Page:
- Greenidge Generation is applying for a renewed permit to mine Bitcoin in Dresden.
- The Dresden facility has been criticised for damaging the surrounding environment.
Documents seen by Decrypt, show that Greenidge Generation is applying for a renewal of its Title V permit with the Department of Environmental Conservation (DEC) in New York.
The company’s Dresden facility—which mines approximately four per day—obtained its last Title V permit in 2016. Since then, Greenidge Generation has become mired in environmental controversy as critics claim the facility’s cryptocurrency mining activity undermines New York state's climate goals and harms the surrounding environment.
“It’s not environmentally friendly,” Many DeRoche, deputy managing attorney at Earth Justice told Decrypt earlier this year.
Abi Buddington, a Dresden resident, said the facility’s activity has warmed the nearby Keuka Outlet. “When you dip your hand in the water, it feels unnaturally warm,” she told Decrypt.
What is at stake?
If Greenidge’s Title V permit is not renewed by the DEC, the company will no longer be able to mine Bitcoin at its Dresden facility.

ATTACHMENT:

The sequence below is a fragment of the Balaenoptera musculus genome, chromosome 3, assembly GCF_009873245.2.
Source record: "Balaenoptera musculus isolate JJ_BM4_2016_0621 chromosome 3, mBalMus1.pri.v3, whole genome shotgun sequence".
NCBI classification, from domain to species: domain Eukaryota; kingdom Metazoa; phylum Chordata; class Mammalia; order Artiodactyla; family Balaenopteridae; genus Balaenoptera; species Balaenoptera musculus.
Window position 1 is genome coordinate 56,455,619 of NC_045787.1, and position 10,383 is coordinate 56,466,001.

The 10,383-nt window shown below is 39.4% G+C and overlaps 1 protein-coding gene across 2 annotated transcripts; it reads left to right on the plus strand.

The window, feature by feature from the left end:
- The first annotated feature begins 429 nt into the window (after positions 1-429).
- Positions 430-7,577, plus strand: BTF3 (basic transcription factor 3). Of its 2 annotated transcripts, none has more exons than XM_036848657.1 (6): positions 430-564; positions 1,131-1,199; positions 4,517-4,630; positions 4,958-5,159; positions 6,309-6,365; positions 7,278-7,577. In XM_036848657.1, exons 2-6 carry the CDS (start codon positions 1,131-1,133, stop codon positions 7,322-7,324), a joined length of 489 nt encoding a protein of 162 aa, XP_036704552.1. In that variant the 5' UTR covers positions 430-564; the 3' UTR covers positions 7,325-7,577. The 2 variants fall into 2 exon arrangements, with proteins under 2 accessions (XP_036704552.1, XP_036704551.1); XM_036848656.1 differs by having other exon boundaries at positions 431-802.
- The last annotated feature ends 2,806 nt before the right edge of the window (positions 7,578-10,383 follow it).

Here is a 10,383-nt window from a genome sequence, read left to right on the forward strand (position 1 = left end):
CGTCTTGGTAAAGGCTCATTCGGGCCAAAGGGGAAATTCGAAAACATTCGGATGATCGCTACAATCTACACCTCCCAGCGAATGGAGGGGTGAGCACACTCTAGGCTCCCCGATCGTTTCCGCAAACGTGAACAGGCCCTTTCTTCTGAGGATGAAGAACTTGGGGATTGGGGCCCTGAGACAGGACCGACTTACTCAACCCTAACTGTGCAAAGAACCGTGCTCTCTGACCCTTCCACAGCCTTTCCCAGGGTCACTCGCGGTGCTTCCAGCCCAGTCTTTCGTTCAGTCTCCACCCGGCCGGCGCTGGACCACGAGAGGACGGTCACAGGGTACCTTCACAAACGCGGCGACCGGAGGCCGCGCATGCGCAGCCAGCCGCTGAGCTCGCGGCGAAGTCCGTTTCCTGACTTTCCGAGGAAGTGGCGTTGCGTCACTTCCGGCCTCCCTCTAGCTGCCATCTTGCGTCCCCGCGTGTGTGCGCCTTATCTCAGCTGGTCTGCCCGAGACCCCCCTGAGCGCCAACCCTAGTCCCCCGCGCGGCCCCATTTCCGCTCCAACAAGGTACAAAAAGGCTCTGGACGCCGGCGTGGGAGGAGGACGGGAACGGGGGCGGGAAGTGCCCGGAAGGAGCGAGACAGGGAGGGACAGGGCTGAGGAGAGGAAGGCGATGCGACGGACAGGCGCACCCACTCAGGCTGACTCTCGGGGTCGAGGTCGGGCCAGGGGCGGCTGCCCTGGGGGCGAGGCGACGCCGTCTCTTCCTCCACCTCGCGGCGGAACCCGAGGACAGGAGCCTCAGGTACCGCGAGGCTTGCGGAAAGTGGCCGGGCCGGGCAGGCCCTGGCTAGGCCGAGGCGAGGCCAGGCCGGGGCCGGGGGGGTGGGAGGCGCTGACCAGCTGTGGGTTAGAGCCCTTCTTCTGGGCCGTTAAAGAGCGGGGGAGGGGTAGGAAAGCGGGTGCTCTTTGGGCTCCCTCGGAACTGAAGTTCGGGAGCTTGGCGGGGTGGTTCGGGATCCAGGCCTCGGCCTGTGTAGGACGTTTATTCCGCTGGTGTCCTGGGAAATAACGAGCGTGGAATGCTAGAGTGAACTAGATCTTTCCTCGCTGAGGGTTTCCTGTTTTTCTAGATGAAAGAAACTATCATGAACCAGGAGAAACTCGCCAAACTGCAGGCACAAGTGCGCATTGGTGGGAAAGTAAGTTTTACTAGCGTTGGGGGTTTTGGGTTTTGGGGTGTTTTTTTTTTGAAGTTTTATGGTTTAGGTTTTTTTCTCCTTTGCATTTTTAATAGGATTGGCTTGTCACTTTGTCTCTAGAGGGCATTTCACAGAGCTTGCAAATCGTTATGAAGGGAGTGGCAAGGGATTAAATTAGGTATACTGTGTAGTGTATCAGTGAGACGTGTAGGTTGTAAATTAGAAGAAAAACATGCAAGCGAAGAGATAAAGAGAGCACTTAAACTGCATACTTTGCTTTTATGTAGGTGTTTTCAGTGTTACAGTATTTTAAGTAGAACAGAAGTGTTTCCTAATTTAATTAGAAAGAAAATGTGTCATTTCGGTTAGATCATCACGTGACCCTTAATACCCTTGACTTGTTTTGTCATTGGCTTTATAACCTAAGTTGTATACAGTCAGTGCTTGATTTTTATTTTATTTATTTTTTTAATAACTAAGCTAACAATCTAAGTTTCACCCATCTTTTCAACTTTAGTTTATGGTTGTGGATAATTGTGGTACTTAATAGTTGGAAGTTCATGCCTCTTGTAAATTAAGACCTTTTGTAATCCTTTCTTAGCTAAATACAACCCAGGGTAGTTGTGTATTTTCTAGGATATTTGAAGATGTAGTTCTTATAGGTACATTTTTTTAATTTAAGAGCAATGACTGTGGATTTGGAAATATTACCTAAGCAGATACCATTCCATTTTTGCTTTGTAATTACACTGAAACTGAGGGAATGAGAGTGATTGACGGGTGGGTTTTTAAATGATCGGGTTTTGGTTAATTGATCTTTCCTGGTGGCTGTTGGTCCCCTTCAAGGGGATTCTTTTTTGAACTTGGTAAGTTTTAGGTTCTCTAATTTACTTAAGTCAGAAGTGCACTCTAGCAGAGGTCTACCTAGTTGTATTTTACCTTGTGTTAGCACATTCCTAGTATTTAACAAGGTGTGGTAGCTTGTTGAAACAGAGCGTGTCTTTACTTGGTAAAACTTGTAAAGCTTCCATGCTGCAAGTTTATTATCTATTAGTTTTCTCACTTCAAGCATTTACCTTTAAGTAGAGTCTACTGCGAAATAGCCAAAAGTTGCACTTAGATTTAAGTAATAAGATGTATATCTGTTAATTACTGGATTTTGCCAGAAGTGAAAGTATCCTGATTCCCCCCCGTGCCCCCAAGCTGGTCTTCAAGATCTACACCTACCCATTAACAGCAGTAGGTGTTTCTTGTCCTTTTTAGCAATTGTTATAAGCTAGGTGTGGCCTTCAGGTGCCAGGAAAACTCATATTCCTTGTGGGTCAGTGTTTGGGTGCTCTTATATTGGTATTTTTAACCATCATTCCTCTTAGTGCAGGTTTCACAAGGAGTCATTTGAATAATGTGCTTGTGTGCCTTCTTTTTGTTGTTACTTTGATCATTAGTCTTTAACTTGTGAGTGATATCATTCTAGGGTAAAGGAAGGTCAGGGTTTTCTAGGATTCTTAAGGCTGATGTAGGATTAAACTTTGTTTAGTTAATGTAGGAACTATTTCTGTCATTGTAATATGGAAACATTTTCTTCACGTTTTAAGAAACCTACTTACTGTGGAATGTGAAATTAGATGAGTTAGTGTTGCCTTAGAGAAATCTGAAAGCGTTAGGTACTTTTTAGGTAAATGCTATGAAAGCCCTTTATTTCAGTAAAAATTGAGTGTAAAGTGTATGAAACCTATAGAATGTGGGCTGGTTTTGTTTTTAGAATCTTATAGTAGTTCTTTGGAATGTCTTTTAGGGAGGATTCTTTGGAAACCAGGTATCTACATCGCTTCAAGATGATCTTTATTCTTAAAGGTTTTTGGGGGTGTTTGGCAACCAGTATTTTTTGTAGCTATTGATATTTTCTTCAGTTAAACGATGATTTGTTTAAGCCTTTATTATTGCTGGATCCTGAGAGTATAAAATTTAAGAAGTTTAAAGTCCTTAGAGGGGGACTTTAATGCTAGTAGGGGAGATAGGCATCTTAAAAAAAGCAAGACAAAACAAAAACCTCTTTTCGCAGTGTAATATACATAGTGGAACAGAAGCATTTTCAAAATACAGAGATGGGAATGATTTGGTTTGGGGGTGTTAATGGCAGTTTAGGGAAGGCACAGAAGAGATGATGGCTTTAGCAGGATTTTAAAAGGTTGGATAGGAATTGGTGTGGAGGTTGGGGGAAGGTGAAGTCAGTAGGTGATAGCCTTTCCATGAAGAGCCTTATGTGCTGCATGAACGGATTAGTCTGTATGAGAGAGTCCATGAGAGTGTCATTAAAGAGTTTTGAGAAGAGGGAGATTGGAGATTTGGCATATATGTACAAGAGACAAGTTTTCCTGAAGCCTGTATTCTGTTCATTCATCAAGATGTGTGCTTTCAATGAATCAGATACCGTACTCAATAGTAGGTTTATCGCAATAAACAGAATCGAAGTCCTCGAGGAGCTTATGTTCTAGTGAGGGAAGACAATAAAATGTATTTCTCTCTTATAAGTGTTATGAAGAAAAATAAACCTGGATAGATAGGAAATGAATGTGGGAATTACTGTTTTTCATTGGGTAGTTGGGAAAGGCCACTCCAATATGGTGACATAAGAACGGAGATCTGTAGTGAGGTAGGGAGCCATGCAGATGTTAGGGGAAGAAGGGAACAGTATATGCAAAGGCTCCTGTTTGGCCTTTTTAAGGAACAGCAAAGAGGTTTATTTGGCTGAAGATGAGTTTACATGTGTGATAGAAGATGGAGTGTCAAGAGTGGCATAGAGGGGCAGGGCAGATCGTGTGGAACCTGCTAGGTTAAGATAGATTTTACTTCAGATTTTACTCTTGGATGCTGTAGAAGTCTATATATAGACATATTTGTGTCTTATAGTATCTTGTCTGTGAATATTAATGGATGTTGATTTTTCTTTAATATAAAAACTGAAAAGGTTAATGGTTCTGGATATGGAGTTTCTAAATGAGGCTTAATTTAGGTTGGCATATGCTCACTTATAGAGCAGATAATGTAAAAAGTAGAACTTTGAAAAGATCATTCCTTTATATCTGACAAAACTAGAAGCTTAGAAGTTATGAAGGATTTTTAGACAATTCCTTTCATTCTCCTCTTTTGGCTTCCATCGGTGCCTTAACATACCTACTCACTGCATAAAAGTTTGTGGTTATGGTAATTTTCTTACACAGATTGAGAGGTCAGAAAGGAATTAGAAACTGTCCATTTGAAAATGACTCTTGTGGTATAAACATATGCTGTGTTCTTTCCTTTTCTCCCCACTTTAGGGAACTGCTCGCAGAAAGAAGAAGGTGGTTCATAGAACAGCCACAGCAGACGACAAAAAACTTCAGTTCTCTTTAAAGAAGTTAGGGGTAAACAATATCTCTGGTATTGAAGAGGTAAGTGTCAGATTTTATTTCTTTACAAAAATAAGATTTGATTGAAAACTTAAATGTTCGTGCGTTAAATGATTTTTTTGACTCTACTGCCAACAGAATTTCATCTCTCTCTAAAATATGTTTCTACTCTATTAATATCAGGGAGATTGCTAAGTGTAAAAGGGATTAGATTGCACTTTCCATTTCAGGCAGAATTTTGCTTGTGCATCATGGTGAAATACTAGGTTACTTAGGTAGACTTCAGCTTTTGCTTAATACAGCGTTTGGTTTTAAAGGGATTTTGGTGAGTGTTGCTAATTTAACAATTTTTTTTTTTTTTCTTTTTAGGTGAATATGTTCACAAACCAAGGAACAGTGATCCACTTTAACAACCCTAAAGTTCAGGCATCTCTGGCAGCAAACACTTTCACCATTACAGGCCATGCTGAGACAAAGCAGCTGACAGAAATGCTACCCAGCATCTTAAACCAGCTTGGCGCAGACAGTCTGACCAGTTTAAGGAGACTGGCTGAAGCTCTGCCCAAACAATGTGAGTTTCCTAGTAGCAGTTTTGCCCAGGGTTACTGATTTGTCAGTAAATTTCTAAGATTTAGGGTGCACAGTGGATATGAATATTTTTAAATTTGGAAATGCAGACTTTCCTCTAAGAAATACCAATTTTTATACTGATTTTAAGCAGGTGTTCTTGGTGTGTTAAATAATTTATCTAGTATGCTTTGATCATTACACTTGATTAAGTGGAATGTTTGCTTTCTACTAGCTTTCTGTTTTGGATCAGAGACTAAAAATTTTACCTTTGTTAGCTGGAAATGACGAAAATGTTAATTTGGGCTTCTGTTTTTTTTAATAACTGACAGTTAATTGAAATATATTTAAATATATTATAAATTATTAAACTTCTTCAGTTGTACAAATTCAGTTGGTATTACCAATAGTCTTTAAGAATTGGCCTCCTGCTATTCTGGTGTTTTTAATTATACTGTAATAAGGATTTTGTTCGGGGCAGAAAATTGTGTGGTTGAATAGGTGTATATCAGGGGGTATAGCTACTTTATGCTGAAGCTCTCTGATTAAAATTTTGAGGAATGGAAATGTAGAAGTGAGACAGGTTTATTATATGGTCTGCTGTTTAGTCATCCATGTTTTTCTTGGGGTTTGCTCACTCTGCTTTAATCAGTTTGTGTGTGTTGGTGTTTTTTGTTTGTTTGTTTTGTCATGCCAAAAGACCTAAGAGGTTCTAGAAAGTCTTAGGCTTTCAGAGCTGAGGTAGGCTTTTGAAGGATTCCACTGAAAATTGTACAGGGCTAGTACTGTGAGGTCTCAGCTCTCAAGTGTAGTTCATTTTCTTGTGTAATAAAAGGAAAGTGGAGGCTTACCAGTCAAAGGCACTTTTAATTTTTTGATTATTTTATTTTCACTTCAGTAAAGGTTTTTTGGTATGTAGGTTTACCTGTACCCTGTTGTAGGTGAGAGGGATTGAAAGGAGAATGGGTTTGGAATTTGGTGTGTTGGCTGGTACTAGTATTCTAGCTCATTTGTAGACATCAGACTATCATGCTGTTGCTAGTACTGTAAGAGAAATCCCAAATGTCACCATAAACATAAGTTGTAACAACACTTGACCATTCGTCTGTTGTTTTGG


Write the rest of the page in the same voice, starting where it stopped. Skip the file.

Without the permit, the company would no longer be able to generate its daily $180,000 in Bitcoin mined. But Greenidge’s critics have other worries.
On March 25, Greenidge submitted a package of documents in support of its application to renew the Title V permit this month to the DEC.
That package contained a letter—which was seen by Decrypt—that specified the legal maximum emissions the facility could legally produce.
Under its permission, the Dresden facility can emit up to 641,000 tons of carbon dioxide equivalents per year. That amounts to approximately 708 million pounds of burned coal, 116 thousand homes’ average electricity consumption per year, or 1.6 billion miles driven by a passenger vehicle.
Despite the environmental damage that Bitcoin mining can cause, individuals close to the matter, ilke DeRoche, say “these permits are renewed as business as usual.”
Earlier this year, the New York Assembly failed to pass a bill that would have given a temporary halt on permits being granted to Bitcoin mining facilities over environmental concerns.
Greenidge’s Bitcoin mining future
Greenidge is in talks for a merger with Support.com, subject to shareholder approval.
“This merger is an important next step for Greenidge as we build upon our existing, integrated and proven platform for Bitcoin mining and generation of lower carbon affordable power,” said Greenidge CEO Jeff Kirt earlier this year.
According to Support.com CEO Lance Rosenzweig, the merger will “build upon Greenidge’s successful business by providing them with additional cash funding and a public currency to fund their growth plans.”
If the merger is successful, Greenidge will trade publicly on the NASDAQ.